In Vetrospect

As far as I'm concerned, the telephone is both my life blood and public enemy

No. 1. For more than 20 years I've run my practice with just one helper. She is part receptionist, veterinary receptionist, veterinary assistant, surgical assistant and kennel cleaner.

I similarly bounce from role to role. It's not very professional but there is a kind of simplistic justification to it.

If I were to expand operations, my first need would be a full-time telephone receptionist. This would increase business opportunities, but then I would have to hire support personnel to keep up with the increasing business and such spiraling escalations blow my conservative little mind.

The telephone recording machine therefore has become of great service to my practice. However, I do have regrets about putting people off until I can call them back, so I'm considering a new menu option:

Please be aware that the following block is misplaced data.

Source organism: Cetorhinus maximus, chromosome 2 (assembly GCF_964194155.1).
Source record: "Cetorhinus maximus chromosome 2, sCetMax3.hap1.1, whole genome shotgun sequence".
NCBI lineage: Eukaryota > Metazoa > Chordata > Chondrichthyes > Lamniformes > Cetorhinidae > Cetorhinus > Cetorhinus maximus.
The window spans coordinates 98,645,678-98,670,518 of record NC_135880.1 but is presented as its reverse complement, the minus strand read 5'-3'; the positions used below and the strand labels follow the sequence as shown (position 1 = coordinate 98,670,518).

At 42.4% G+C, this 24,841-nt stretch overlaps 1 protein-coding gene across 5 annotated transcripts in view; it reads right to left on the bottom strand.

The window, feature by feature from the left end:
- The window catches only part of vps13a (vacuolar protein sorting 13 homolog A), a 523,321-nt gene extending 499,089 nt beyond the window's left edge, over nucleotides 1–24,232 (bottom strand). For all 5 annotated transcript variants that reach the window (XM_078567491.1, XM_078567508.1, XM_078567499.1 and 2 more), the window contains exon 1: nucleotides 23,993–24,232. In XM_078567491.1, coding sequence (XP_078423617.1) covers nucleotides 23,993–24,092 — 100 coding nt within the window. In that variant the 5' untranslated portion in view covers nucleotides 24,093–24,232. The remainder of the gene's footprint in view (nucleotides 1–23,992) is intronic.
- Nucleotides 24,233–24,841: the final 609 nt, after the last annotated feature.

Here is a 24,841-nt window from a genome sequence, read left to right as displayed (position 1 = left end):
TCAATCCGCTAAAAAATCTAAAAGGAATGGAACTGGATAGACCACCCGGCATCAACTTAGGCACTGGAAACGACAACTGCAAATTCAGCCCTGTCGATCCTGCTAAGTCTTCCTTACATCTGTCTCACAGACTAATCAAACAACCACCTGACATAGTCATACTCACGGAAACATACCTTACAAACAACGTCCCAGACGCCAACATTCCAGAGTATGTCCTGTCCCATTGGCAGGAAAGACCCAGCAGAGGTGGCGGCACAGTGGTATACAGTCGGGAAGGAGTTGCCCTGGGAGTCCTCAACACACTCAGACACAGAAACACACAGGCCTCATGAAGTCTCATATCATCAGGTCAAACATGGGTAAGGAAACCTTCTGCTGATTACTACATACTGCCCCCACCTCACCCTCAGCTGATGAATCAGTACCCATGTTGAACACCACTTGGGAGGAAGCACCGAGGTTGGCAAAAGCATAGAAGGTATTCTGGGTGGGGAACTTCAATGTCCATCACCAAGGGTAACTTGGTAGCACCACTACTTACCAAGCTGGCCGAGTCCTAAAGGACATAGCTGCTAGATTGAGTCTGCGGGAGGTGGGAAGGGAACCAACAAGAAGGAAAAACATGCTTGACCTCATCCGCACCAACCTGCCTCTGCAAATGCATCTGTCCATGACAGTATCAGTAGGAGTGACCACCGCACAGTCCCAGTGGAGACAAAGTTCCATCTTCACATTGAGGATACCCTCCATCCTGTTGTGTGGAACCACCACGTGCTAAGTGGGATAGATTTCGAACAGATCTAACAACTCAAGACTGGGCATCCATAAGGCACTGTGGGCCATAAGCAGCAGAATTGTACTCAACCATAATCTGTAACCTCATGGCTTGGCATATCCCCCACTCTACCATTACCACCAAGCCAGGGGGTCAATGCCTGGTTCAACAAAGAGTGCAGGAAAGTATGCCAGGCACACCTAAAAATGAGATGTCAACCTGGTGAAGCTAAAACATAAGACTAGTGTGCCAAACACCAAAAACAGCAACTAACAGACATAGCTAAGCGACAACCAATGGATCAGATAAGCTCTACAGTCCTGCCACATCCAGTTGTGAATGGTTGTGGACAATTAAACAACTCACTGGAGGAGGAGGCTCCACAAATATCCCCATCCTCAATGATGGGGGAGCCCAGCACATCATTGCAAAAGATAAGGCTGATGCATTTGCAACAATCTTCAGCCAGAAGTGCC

"If you have a problem with canine anal sacs, please press 1."

"If you have a sick dog or cat that bites, please press 2."

"If you have a very large dog that bites and also has a bad case of diarrhea, please press on elsewhere."

As you can see, I'm still struggling with the details.

Much of my phone frustration stems from the sometimes silly nature of questions like, "What's the gestation of a ladybug?" or "What's the life span of the Tasmanian wombat?" or "If I feed my wolf-hybrid garlic, how long until he becomes a regular dog?"

The other day when my helper Molly was busy, I hurriedly picked up the phone before my machine cut in, feeling frustrated by the number of messages I knew were piling up.

Honest to God, this was the question from my caller:

"How do you spell 'neuter?'"

As my mind raced between irritation and duty, I could come up with no clever or appropriately condemning response, so I simply answered her simple question:


Dr. Jack Thornton is a semiretired veterinarian. Reach him in care of

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